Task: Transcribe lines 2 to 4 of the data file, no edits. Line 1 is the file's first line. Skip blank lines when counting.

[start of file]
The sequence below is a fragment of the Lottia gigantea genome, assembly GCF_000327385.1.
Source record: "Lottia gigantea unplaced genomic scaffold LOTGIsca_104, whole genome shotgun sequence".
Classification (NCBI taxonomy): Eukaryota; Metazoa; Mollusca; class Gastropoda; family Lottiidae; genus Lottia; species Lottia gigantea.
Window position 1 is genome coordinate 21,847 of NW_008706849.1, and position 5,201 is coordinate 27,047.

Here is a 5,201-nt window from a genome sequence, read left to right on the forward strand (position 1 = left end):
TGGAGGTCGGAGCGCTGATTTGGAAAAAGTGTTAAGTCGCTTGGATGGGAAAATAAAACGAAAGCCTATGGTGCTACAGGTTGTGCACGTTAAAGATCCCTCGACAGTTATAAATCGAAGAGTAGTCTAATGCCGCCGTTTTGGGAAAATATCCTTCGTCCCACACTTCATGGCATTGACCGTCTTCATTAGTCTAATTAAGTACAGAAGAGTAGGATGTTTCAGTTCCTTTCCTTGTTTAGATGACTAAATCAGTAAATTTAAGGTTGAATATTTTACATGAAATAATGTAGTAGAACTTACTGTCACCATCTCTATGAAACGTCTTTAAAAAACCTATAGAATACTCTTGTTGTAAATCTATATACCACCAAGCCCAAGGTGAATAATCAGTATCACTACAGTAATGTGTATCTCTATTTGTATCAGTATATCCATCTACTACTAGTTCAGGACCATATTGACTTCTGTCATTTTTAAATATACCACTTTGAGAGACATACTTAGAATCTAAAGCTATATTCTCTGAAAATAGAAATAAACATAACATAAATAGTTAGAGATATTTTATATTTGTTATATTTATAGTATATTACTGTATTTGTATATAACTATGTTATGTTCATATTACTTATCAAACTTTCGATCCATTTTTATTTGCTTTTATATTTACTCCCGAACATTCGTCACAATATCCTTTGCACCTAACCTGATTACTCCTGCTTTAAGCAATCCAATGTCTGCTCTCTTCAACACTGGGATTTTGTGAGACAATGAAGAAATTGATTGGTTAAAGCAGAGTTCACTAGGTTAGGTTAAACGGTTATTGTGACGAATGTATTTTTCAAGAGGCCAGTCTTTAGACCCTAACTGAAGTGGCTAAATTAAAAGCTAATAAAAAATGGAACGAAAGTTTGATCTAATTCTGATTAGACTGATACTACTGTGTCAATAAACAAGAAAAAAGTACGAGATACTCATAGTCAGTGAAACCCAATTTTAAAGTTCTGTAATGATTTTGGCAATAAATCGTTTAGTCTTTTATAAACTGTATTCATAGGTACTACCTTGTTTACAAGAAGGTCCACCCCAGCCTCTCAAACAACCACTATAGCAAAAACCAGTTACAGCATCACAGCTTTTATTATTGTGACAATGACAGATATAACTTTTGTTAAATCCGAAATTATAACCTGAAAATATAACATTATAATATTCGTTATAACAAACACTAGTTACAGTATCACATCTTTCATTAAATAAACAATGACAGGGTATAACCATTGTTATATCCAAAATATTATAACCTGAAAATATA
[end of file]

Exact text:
Source record: "Lottia gigantea unplaced genomic scaffold LOTGIsca_104, whole genome shotgun sequence".
Classification (NCBI taxonomy): Eukaryota; Metazoa; Mollusca; class Gastropoda; family Lottiidae; genus Lottia; species Lottia gigantea.
Window position 1 is genome coordinate 21,847 of NW_008706849.1, and position 5,201 is coordinate 27,047.